Statement of Carl Ross
Executive Director
Save America’s Forests

Thank you to our Congressional Champions

July 14, 1999

 I want first and foremost want to express my deepest gratitude to these 5 courageous congressional leaders on behalf of the Save of America’s Forests coalition, and the many other citizen groups working to pass this legislation, including the 7 million member Humane Society of the United States, Friends of the Earth, The Coalition on the Environment and Jewish Life, and many millions of Americans.

Their legislation is the most important and the most serious Congressional effort since the founding of the federal forest system over 100 years ago to right the egregious wrongs perpetrated on our public forestlands.

The Act to Save America’s Forests can finally put an end to the economically wasteful and ecologically disastrous clearcutting on our federal forest lands.

This legislation is scientifically based, it is comprehensive, it is moderate, and it is already widely supported in Congress.

We believe it is near passage.

Thank you so much to Representatives Eshoo, Maloney, and Forbes, and Senators Torricelli and Kerry.

The 20th century has seen catastrophic losses inflicted upon our federal forest lands.

America’s last virgin forests have been hacked away, year-by-year, until now, only a few percent of these magnificent and irreplaceable treasures remain.

Every day, in every region of our country, acre after acre of our national forests is being clearcut. Large regions of our public lands now resemble brown moonscapes.

And biodiversity, that miracle of nature that creates so many things seen and unseen, familiar and strange, has been attacked with methodical ferocity by our federal forest agencies. They have clearcut, bulldozed, and poisoned our beautiful, natural forests into submission, reshaping them into biologically sterile tree farms or leaving them as abandoned scars. These timber policies are unraveling the fragile web of life.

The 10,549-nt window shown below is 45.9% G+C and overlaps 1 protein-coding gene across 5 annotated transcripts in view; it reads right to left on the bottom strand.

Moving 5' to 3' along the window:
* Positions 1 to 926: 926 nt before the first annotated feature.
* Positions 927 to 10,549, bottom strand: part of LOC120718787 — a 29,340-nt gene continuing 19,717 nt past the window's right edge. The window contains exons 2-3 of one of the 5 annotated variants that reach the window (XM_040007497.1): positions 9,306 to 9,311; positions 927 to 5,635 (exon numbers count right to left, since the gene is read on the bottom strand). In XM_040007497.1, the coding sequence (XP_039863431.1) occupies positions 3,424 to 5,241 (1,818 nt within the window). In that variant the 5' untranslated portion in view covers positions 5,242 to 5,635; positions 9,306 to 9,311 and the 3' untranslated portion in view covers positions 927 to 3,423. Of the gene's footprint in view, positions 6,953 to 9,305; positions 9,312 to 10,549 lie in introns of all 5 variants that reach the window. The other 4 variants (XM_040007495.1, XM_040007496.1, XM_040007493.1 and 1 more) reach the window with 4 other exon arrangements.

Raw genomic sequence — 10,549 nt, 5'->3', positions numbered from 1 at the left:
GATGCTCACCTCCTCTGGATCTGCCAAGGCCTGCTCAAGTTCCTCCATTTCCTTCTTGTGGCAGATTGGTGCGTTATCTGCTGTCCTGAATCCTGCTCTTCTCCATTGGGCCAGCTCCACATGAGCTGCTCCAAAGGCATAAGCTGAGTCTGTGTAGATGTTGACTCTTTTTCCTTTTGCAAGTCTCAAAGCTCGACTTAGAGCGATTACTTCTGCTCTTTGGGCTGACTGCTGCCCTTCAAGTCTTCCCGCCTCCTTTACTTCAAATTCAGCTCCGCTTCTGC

It’s not as if there is an economic need to destroy our public forests. The national forests supply less than 6% of our nation’s wood. We can reduce the logging on our national forests and still meet our nation’s timber needs.

How can we look our children and grandchildren in the eye and say that when we were kids we enjoyed America’s forests, but then as grownups we destroyed them?

How can we tell other nations, including many poorer nations, to protect their virgin forests, while we, the richest of all nations, destroy our own public forests?

How can we spend billions of dollars exploring outer space and searching for life there, while we spend billions of dollars destroying irreplaceable species of life here on earth?

Dr. Stuart Pimm is considered one of the world’s leading experts on extinction of species. He says that following current worldwide trends, 50% of the world’s species of plants and animals will be extinct within the next 100 years.

The extinction crisis is a worldwide catastrophe. Not since the dinosaurs went extinct 60 million years ago has there been such a rapid loss of species on earth. But this extinction crisis is not a natural catastrophe, it is manmade. Because we are the cause, we can also be the solution.

The place to start is on our national forests. Let’s pass the Act to Save America’s Forests, and make our national forests a shining example to the world of enlightened, ecological forest management.

Thank you again to these wonderful members of Congress, and to all the other cosponsors of this legislation.